WHAT TO LOOK FOR
This is a medium-sized cylindrical shark with a short, blunt snout, and thick, fringed lips. Its spineless dorsal fins originate behind the pectoral fin rear tips, with the base closer to the pectoral than the pelvic fin bases; the second dorsal fin is larger. It has a weak ventral caudal fin lobe, and most of the posterior margins of its fins are translucent.
Brown to blackish.
When born, the shark is approximately 1 ft [30 cm] long. Males mature at a length of 2.5 to 5.2 ft [77 to 159 cm], while females mature at 3.8 to 5.2 ft [117 -159 cm]. Their maximum length is 5.2 to 6 ft [1.59 to 1.82 m].
Lower teeth are serrated.
They prefer deepwater between 121.4 to 5905.5 ft [37 to 1800 m], but mainly live over 656.2 ft [200 m] deep. They frequent warm-temperate and tropical outer continental and insular shelves and slopes, usually on or near the bottom.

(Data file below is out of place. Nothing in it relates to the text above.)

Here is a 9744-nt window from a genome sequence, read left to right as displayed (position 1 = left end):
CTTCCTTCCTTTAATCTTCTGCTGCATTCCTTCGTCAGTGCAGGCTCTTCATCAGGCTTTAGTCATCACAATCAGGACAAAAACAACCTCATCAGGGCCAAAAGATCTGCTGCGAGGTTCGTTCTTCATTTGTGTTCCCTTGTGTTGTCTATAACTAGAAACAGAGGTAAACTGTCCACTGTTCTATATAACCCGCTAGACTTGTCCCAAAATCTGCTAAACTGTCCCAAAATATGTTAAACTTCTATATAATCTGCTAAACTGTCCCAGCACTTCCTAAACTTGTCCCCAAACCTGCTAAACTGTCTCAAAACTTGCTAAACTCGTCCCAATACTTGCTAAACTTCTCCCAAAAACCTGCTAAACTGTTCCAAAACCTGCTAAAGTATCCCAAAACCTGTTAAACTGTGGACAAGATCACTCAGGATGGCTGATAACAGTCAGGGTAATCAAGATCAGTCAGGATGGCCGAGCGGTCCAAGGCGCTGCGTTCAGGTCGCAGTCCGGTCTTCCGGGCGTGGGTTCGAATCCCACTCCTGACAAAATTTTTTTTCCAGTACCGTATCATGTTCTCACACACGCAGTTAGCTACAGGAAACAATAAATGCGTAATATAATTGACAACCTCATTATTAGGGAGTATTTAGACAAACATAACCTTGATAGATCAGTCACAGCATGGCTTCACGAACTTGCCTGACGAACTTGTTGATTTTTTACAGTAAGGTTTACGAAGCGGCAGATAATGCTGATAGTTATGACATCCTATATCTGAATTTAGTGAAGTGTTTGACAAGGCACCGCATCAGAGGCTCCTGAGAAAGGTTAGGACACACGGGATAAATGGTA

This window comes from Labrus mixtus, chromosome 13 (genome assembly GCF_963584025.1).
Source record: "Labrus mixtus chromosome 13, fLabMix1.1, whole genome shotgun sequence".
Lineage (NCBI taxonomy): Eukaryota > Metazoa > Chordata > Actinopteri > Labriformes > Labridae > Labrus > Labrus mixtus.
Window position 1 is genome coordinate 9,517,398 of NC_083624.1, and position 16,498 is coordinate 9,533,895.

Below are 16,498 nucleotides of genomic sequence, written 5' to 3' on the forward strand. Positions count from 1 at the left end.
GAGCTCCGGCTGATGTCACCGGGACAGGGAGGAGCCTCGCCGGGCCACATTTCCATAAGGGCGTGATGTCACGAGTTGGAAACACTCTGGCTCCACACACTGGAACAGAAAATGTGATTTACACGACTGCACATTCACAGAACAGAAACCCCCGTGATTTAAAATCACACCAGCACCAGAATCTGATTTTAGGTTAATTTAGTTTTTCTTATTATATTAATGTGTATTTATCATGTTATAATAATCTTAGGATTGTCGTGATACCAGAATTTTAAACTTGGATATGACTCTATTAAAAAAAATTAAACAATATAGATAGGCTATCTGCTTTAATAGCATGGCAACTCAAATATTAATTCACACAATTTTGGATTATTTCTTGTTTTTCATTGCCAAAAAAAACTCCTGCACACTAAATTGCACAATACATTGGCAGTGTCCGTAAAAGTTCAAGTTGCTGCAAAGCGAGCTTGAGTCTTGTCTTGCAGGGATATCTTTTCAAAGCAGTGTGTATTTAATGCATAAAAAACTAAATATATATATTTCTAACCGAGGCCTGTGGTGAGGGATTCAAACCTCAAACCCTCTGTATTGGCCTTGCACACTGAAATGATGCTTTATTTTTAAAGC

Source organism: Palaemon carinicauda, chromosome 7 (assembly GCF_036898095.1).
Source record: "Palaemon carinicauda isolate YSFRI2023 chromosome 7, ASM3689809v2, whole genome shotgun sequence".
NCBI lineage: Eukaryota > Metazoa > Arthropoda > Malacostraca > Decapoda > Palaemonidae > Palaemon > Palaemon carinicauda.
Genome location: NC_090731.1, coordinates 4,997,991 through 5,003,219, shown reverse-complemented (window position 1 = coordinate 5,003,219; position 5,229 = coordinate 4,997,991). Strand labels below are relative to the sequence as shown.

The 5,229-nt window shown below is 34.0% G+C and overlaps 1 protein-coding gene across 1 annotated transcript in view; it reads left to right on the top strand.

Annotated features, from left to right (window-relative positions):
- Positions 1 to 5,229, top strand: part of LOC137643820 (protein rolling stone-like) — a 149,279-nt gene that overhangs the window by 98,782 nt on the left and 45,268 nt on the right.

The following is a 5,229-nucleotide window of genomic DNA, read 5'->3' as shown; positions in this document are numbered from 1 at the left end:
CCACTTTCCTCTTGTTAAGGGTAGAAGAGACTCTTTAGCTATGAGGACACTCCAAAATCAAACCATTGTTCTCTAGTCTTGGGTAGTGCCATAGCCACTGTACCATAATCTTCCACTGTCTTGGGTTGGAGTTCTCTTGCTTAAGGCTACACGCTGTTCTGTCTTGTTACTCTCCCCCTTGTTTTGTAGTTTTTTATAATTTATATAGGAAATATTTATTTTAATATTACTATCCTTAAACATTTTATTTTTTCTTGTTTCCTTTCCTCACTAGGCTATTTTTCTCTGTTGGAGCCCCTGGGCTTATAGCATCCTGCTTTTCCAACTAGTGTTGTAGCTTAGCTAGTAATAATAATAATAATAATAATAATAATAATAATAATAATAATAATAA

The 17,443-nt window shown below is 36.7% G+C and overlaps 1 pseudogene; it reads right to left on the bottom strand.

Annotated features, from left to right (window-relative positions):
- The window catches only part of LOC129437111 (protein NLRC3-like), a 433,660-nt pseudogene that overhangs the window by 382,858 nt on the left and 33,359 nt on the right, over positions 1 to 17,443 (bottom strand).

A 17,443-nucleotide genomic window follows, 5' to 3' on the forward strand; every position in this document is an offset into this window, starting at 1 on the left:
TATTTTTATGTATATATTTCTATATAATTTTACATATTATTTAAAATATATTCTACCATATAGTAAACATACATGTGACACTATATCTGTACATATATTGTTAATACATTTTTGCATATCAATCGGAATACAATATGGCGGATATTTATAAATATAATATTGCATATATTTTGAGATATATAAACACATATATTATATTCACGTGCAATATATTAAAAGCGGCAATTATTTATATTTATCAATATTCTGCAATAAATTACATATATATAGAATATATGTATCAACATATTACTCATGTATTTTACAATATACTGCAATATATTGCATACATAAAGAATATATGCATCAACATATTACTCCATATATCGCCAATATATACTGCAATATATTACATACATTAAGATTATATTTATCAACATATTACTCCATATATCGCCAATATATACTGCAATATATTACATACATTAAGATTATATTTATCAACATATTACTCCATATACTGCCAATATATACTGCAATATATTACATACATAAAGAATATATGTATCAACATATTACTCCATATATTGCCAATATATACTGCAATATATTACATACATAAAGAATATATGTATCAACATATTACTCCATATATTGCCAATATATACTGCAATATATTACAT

Atlantic, Indian, and Pacific Oceans.
Prey – Mainly deepwater fishes, but may take bites out of large, live prey.
Reproduction – Ovoviviparous with 10-16 pups per litter.
They hover above the bottom (large oil-filled liver provides neutral buoyancy), and they swim well off the bottom. They are solitary hunters.
Fisheries use them for meat and the squalene, causing rapid depletion of their populations.